Having counted the desolate, isolated island of Rockall and a 65ft whale-shaped boat among his former homes, it might come as a surprise that Tom McClean is giving up his stunning lochside property in the Highlands.
But the former paratrooper and legendary adventurer has never been one to rest on his laurels.
The 78-year-old and his wife Jill have decided it is time to move on from the home and outdoor centre they have operated at Ardintigh Bay on the shores of Loch Nevis for more than 50 years.
Included in the sale is a two-bedroom, one-and-a-half storey cottage; five bunkhouses that can accommodate up to 24 people; a two-storey lodge; a private pier, slipway and mooring; and eight acres of land.
The facility was found by Mr McClean in 1969, not long after he became the first man to row across the Atlantic from west to east solo, crossing from Canada to Ireland in 70 days.
That crossing – which involved confronting icebergs, whales and 50ft waves – also led to him becoming the first person in history to row across any ocean alone and unassisted.
More than a decade later, in 1982, he won another record by crossing the Atlantic Ocean in the smallest yacht.
When that was broken just three weeks later, he took a chainsaw to his original craft, sliced off two feet, and regained the record.
But it was Mr McClean’s 40-day stay on Rockall in 1985 that gained the most attention.
A taste for discomfort
His residency on the notoriously stormy and inhospitable rock, which juts out from the Atlantic 220 miles west of the Outer Hebrides, was intended to reaffirm Britain’s claim to the island over rivals Ireland, Denmark and Iceland.
The length of time was only beaten in 1997 by a group of three from Greenpeace, and then solo by Edinburgh chartered surveyor Nick Hancock, who survived on the rock for 45 days in 2014.
His other adventures include travelling from New York to Falmouth in a unique 37ft bottle-shaped vessel he designed himself, and circumnavigating Great Britain in a whale-shaped boat called Moby, Prince of Whales.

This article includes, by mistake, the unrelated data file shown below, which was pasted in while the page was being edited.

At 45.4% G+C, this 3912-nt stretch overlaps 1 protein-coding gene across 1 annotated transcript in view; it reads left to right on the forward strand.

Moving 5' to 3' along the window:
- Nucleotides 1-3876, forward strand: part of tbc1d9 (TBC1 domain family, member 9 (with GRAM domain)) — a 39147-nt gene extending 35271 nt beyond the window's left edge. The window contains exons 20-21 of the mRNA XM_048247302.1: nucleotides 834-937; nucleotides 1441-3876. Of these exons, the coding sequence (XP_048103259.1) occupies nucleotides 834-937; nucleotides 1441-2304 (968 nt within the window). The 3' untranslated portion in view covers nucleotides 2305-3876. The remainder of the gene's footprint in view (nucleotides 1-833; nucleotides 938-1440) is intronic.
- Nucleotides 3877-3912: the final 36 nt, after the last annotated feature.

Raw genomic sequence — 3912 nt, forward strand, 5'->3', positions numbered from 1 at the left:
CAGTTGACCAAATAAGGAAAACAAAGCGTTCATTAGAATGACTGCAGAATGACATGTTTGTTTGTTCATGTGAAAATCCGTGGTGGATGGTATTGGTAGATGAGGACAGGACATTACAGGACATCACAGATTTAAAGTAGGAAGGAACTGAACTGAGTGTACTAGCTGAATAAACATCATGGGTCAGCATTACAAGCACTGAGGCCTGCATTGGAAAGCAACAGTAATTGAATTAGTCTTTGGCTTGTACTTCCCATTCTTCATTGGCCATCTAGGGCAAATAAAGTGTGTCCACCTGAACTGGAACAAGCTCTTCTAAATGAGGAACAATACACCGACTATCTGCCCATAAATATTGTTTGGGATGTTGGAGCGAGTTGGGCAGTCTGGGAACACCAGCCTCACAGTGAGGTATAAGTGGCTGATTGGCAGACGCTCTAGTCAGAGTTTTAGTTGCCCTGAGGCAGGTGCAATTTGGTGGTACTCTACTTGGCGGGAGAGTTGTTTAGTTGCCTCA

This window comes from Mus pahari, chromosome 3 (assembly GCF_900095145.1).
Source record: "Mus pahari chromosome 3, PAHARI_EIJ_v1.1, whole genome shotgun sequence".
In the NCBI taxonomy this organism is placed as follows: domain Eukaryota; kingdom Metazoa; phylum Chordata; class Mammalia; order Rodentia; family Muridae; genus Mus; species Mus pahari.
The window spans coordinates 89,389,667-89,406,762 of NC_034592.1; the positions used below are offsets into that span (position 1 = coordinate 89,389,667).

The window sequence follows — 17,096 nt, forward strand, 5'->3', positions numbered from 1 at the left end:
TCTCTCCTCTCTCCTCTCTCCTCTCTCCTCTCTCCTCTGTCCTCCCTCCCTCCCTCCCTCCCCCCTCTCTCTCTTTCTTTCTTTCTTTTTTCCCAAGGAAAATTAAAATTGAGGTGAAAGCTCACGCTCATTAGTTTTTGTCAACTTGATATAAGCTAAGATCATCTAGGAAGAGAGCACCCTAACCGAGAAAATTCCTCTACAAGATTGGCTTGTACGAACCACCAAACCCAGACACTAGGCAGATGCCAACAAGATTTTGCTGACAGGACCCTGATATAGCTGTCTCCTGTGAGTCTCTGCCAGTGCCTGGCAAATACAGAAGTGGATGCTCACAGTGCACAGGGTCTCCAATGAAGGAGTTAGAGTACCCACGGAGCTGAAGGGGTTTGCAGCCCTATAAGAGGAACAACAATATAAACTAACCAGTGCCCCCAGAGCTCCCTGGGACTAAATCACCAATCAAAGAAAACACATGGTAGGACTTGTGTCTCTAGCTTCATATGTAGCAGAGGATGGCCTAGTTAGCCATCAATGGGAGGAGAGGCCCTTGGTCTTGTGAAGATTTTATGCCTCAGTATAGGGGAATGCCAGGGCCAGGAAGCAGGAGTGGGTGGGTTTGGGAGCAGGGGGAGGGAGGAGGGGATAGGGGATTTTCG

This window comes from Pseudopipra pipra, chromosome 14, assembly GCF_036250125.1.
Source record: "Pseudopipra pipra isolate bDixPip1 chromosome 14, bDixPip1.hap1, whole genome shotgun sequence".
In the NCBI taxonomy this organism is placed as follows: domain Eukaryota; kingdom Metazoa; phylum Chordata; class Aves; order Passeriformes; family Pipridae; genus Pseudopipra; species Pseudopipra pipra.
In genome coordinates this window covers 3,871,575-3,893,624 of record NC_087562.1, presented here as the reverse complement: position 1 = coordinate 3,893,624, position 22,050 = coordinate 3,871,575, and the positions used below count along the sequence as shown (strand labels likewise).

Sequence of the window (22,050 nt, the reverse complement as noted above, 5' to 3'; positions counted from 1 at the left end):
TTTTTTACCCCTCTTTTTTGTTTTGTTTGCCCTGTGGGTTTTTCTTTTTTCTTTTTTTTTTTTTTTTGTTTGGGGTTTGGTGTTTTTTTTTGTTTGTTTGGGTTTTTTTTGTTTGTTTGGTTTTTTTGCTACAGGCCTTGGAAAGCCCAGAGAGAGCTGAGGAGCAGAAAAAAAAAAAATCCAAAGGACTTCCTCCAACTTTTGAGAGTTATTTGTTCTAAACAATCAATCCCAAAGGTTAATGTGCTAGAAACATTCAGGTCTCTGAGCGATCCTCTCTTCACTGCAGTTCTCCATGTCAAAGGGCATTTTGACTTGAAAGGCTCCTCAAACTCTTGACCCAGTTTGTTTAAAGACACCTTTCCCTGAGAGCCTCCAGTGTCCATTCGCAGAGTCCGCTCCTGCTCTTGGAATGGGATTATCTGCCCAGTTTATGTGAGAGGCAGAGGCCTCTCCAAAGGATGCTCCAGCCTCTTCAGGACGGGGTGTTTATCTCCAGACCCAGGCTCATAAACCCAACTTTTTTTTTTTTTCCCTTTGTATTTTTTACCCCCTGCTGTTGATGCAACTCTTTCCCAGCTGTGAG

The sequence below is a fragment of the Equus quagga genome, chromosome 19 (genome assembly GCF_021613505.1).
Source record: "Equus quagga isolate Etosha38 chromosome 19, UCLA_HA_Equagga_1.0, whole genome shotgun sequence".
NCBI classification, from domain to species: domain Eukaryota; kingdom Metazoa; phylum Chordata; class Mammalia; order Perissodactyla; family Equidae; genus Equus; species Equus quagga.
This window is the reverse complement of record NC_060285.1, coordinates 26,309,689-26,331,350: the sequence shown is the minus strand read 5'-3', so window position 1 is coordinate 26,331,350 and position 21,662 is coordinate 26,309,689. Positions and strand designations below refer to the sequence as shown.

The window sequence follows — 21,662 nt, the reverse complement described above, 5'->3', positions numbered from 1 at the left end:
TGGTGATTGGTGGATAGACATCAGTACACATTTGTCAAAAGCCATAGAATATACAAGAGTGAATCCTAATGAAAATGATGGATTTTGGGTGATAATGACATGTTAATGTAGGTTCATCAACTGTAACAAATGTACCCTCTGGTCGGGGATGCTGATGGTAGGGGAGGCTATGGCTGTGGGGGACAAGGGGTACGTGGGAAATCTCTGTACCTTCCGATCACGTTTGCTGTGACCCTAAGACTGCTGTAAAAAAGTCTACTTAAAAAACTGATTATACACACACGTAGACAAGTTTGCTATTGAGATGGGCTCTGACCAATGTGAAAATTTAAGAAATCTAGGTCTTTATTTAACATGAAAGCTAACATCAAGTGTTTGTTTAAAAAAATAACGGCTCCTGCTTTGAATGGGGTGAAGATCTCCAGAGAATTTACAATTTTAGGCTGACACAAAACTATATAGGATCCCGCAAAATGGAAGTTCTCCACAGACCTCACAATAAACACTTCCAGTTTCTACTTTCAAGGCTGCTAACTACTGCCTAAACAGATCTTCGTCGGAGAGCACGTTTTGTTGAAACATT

Between these eccentric journeys, Mr McClen made an appearance on This Is Your Life in 1987 and has made a living as a motivational speaker – a role for which he bagged the enviable web address motivationspeaker.co.uk.
He said: “When I was serving in the SAS I was very privileged to meet and become friends with the founder of the regiment, Colonel David Stirling, known as ‘The Phantom Major’.”
“It was he who introduced me to Ardintigh and on my first visit I was enchanted with its spectacular mountain scenery and its beautiful coastal location on Loch Nevis.
“After leaving the SAS, I decided I wanted to start up my own outdoor centre and was delighted to acquire Ardintigh.
“At first I lived in a tent within an old ruin before rebuilding it into the family home that you see today.”
‘Time has come to pass the baton’
The site, accessible only by boat or by foot, has hosted scores of army, corporate and family groups over the years.
Now it is being sold through property consultancy Bidwells, who say it “presents a rare lifestyle or business opportunity in an outstanding location”.
Mr McClen added: “It’s been a privilege for Jill and I to have lived in such a special and spectacular place as Ardintigh Bay, on the shores of Loch Nevis for all these years.
“We’ve had the most amazing life here and met so many wonderful people through running the centre.
“We have also enjoyed the peace and tranquility of this enchanting setting with its wide-open spaces and panoramic views down the loch to the Cuillin on Skye.
“Now the time has come to pass on the baton for new owners to enjoy this magical place as much as we have.”